Monthly Archives: January 2016

Weekly Round-up, 29th January, 2016.

Going Digital.

Lloyds Bank has today unveiled results from its first ever UK Consumer Digital Index. The Index, in association with digital skills charity Go ON UK, Accenture, and Toynbee Hall, is the only report of its kind in the UK that looks at the trends in digital and financial capability and, for the first time, aims to understand them from a UK wide perspective.

The Lloyds Bank Consumer Digital Index combines insights on levels of digital and financial capability of a broad spectrum of people across the UK . Significantly, those people who make the most of being online, such as through increased access to research and comparison sites, offers and discounts, have a real advantage against their non-digital peers. This means that they are typically more financially resilient and also report greater overall wellbeing.

However, the Index also reveals that people can benefit no matter what their financial capability may be – with those on the lowest incomes of under £15,000 per year actually saving an average of £516.

Generation X is reaping the biggest benefits online, but it’s the over 60s who have the most to gain digitally. This age group is financially savvy and adept at saving and using a variety of financial products and services, yet are failing to realize that they could make huge savings online through price comparison sites.

Looking at the spending habits of those with low and high financial capability, digital ‘know-how’ has a huge impact on what a person can save. When it comes to utility bills, the more digitally savvy a person may be, the less they will spend in comparison to their non-digital peers as they shop around for the best online deals.

Water, Water.

For those householders who face a continuing threat of flooding, there is some positive news, with the launch in April of a new flood insurance scheme, Flood Re. Its intention is to ensure that domestic property insurance is widely available and affordable for homes at risk of flooding, without placing excessive costs on other policyholders or taxpayers.

The scheme works by allowing the insurer to cede the flood risk part of a policy covering a home with a history of flooding on to Flood Re, a flood re-insurance vehicle, which will be funded by a levy on all insurers according to their market share. This levy has been set at £180 million per annum for the first five years – equivalent to around £10.50 for every household in the UK with both buildings and contents insurance. The ABI estimates that Flood Re will benefit an estimated 350,000 homes across the UK that are at significant risk of flooding and would otherwise struggle to get affordable insurance. So, many home-owners supported by Flood Re will welcome its introduction. But there are some significant gaps in the cover it provides such as homes registered as businesses, including charities and co-operatives, pubs and post offices, bed and breakfast premises where the owner pays business rates, and farm outbuildings that may be occupied by paying tenants.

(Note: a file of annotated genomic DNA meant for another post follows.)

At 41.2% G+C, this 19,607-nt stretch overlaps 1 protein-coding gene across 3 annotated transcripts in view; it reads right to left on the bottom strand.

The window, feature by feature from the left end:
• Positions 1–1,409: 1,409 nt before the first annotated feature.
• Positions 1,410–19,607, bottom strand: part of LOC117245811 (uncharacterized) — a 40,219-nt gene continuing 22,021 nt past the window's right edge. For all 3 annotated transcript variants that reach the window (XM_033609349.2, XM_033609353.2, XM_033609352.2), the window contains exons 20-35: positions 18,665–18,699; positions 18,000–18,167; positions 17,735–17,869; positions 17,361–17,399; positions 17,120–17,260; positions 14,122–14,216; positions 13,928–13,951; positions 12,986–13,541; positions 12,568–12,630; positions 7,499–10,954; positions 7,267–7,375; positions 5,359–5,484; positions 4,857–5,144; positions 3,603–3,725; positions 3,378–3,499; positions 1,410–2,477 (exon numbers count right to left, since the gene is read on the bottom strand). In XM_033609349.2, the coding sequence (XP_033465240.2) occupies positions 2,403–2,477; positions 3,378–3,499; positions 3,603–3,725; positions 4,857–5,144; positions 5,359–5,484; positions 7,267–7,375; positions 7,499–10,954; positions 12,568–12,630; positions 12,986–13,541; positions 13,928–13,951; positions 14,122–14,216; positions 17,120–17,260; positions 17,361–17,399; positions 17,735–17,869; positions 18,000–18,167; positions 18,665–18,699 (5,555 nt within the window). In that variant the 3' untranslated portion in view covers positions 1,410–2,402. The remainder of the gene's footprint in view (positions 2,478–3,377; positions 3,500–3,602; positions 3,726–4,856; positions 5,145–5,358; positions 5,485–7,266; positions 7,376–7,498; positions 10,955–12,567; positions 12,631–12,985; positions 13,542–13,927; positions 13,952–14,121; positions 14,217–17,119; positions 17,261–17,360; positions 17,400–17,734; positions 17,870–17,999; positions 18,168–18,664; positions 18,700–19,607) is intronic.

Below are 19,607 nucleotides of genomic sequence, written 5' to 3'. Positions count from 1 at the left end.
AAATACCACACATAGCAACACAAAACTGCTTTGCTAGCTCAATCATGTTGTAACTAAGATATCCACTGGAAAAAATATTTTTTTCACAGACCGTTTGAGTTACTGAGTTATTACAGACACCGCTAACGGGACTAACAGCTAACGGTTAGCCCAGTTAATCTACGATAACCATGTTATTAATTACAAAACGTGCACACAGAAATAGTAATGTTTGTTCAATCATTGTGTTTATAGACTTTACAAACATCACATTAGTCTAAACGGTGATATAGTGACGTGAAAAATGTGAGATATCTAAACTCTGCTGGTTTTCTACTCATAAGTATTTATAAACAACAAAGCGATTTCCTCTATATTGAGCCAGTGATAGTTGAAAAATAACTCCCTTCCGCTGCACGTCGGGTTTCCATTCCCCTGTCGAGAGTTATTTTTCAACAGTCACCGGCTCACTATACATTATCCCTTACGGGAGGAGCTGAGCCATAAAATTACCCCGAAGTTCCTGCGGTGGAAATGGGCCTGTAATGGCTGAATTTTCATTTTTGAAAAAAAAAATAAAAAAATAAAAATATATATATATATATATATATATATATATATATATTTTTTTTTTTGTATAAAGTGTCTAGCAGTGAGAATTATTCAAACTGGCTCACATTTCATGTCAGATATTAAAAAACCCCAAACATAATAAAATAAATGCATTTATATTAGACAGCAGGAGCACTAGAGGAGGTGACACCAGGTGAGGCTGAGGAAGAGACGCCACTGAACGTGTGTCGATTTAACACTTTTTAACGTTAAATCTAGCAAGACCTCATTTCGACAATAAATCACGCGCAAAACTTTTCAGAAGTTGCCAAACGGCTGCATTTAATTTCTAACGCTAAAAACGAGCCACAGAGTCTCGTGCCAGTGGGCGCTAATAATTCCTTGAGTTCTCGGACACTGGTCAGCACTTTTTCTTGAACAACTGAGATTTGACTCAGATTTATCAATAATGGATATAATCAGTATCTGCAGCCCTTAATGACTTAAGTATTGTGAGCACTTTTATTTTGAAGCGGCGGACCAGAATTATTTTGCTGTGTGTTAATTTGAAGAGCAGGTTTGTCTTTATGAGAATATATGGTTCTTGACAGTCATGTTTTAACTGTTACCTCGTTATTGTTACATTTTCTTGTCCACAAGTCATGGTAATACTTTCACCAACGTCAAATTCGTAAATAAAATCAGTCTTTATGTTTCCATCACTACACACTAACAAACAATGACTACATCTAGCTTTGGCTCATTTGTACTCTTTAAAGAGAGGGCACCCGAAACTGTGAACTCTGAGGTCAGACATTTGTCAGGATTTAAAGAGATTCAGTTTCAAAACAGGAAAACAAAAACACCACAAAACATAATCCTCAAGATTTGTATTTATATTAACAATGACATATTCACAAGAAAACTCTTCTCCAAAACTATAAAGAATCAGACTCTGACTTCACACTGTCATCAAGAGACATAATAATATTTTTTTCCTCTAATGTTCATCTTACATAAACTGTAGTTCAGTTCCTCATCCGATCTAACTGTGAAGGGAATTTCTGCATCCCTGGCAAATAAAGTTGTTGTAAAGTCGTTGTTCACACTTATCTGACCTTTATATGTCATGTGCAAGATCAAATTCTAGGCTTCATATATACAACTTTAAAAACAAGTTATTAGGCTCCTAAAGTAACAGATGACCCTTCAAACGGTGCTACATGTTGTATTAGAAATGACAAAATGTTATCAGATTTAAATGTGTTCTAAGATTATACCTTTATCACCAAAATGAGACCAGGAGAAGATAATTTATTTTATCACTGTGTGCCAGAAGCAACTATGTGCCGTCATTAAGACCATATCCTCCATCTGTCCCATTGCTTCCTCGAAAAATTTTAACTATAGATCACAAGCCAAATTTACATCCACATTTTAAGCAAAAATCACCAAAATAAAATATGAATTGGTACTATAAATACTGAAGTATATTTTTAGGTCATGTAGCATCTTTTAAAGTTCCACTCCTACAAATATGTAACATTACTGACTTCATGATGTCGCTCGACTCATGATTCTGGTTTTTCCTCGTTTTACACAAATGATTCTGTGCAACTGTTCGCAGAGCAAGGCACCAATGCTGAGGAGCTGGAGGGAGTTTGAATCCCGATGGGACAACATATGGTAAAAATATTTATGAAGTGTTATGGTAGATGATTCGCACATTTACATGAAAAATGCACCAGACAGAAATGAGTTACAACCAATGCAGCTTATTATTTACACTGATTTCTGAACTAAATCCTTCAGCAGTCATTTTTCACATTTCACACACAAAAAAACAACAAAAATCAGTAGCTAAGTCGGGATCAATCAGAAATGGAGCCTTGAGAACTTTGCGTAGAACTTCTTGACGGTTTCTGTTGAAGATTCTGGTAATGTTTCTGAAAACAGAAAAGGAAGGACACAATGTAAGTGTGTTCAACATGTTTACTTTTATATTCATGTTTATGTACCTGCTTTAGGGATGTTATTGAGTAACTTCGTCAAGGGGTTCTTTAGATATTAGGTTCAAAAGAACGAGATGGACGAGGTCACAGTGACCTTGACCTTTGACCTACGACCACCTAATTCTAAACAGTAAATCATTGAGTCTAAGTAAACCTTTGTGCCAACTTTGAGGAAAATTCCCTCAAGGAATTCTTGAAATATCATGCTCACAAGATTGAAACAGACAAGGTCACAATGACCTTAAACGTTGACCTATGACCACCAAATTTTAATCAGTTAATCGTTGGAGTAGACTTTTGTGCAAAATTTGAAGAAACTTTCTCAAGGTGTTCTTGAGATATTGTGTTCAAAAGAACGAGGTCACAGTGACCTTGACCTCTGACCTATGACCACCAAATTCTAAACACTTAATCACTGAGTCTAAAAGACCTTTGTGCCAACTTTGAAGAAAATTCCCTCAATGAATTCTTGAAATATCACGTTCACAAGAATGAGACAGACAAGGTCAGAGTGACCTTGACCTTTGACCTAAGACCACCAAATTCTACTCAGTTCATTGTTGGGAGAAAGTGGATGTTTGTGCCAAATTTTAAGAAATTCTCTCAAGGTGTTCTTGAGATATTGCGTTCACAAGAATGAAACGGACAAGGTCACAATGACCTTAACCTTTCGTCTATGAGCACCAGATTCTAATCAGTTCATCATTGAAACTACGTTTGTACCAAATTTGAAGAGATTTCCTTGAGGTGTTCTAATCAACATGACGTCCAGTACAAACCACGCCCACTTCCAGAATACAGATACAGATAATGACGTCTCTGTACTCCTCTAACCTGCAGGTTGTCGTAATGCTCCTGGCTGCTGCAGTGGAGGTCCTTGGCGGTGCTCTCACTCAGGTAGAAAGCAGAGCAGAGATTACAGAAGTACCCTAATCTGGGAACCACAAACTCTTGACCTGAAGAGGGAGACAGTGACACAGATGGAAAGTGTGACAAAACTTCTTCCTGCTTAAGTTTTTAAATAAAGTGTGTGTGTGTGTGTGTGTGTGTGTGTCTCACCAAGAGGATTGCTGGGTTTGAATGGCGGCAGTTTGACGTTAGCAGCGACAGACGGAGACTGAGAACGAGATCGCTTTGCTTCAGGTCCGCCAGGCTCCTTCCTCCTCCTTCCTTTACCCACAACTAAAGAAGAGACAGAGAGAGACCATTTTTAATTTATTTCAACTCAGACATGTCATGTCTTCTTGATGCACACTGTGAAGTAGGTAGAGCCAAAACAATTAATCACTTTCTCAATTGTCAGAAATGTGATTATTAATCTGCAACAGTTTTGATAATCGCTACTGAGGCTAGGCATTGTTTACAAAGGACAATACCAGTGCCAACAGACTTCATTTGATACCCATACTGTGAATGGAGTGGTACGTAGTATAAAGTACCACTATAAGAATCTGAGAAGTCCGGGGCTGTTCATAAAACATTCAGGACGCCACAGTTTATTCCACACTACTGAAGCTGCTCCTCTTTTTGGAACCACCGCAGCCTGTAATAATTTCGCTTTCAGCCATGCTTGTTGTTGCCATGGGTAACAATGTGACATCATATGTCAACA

New home boost.

The number of new homes earmarked for construction rose by 7% in 2015 to hit an eight-year high.

According to the National House Building Council (NHBC), house builders registered 156,140 new homes in the UK last year – that’s 75% more than during the 2009 housing crash when just 88,993 new homes were built.

Research revealed a rosy picture across most of the UK. The majority of regions saw an uplift in new housing registrations, with Northern Ireland, east and north west England growing by 30%, 23% and 16% respectively. London still topped the table for the highest number of new home registrations in the UK last year. Although this activity in the capital was down 9% on 2014, it was still the third highest number of registrations on record. Meanwhile, Yorkshire and the Humber saw a drop of 13% and Wales fell marginally by 2%.

With the exception of London, where 90% of registrations were flats, there was a move towards family housing. In fact, the construction of detached houses reached its highest level for more than a decade in 2015. And the number of semi-detached house registrations also reached their highest level since 1994.

Payments up 11%.

Global insurer Zurich has announced that it paid out over £212.5m to its UK retail protection customers last year, up 11% from £191m in 2014. These claims benefitted over 2,500 customers and their families with life, critical illness and income protection policies.

During 2015, 92% of critical illness claims were paid worth £65.4m. Cancer accounted for over half of claims (55%) with breast cancer accounting for a third of these (19%). Heart attacks were the second most common cause of claims (13%), followed by strokes (7%) and multiple sclerosis (5%).

Of the 788 critical illnesses claims paid, 23 were for children with payments totalling £421,653. Cancer remains the most common cause for children’s claims. Just 8% of critical illness claims were not accepted; 7% because the definition of an illness was not met and 1% because of non-disclosure of medical information. Examples of this include where a customer has not told us about ongoing medical investigations or pending test results.

The majority of life claims (98.5%) were paid last year with 1,673 families benefitting from payments of over £136.8m. Two per cent were unsuccessful because of non-disclosure of medical information. Customers unable to work through illness, injury or disability received over £10.4m in income protection payments with 582 claims paid monthly. Nearly a third of new claims (29%) were for mental illness including stress and anxiety. This represents a jump of over 10% on the same period last year.